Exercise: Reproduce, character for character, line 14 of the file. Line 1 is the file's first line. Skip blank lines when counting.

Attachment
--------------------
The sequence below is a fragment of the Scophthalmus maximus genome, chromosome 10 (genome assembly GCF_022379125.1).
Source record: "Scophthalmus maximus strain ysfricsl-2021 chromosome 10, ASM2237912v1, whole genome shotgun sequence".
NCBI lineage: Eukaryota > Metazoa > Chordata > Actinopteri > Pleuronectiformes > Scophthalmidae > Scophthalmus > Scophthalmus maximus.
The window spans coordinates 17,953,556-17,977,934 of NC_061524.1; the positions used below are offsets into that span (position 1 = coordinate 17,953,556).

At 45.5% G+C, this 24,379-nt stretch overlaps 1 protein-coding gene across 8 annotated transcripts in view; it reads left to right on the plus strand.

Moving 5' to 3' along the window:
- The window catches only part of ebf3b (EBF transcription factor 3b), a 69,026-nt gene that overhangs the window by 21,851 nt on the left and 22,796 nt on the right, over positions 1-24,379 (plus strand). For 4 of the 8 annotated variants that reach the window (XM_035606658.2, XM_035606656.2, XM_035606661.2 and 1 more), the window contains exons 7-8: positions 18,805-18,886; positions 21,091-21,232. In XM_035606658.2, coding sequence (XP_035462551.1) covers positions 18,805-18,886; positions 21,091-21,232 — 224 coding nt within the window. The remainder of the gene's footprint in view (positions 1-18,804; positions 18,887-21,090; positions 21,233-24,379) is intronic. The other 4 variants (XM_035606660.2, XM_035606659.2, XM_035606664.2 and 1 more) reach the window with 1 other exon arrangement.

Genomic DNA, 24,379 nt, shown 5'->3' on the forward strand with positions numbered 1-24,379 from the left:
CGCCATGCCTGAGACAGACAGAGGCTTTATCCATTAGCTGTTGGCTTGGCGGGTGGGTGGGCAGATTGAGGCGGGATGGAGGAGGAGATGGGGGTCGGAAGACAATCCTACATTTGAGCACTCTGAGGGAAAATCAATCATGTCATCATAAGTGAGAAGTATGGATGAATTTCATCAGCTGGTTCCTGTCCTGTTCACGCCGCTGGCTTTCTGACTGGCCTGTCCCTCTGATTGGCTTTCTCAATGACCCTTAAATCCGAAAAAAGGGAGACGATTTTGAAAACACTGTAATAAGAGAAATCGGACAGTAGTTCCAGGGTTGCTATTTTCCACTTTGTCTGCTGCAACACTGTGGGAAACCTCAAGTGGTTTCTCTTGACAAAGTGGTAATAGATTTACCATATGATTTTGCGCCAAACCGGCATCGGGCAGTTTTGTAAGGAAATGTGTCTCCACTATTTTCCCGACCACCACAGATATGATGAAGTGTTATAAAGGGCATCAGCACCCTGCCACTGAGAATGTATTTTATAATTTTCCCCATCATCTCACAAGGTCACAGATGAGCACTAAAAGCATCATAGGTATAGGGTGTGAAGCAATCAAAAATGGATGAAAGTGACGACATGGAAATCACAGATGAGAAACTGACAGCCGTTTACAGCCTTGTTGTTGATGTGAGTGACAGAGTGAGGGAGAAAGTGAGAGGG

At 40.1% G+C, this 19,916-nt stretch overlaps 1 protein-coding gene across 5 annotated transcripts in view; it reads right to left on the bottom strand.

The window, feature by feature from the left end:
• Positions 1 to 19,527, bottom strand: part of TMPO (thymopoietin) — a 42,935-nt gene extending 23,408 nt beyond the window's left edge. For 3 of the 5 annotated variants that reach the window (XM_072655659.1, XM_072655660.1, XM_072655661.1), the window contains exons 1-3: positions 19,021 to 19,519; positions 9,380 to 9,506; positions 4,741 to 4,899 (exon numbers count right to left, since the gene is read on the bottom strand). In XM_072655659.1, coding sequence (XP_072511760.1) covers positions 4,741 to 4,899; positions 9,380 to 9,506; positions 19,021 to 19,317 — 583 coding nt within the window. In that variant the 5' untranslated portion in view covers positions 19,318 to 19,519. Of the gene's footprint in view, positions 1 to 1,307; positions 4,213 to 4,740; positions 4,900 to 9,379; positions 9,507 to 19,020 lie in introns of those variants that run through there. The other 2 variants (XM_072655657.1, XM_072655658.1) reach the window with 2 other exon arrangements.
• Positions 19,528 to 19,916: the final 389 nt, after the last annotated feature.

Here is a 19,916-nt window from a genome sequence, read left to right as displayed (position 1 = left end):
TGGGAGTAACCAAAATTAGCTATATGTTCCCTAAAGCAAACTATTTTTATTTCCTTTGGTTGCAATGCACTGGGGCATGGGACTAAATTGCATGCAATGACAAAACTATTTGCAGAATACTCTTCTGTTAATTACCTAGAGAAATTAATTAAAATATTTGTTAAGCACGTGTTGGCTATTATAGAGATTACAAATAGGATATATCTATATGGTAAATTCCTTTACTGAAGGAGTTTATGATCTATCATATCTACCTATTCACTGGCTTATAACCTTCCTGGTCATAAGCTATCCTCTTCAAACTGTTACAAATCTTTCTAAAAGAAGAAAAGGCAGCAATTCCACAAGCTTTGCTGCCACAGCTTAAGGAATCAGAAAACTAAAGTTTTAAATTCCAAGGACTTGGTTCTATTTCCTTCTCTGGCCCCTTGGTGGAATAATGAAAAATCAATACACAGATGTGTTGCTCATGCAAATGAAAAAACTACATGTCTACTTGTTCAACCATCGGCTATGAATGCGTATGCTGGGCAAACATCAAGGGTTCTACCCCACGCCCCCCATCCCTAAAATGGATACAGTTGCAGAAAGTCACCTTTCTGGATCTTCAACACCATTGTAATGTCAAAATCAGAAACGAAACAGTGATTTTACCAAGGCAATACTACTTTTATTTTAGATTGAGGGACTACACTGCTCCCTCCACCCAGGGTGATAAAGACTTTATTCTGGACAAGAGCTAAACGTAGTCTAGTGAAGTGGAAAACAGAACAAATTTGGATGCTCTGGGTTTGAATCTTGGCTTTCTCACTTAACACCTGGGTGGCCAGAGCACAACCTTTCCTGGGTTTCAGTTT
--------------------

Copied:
Here is a 19,916-nt window from a genome sequence, read left to right as displayed (position 1 = left end):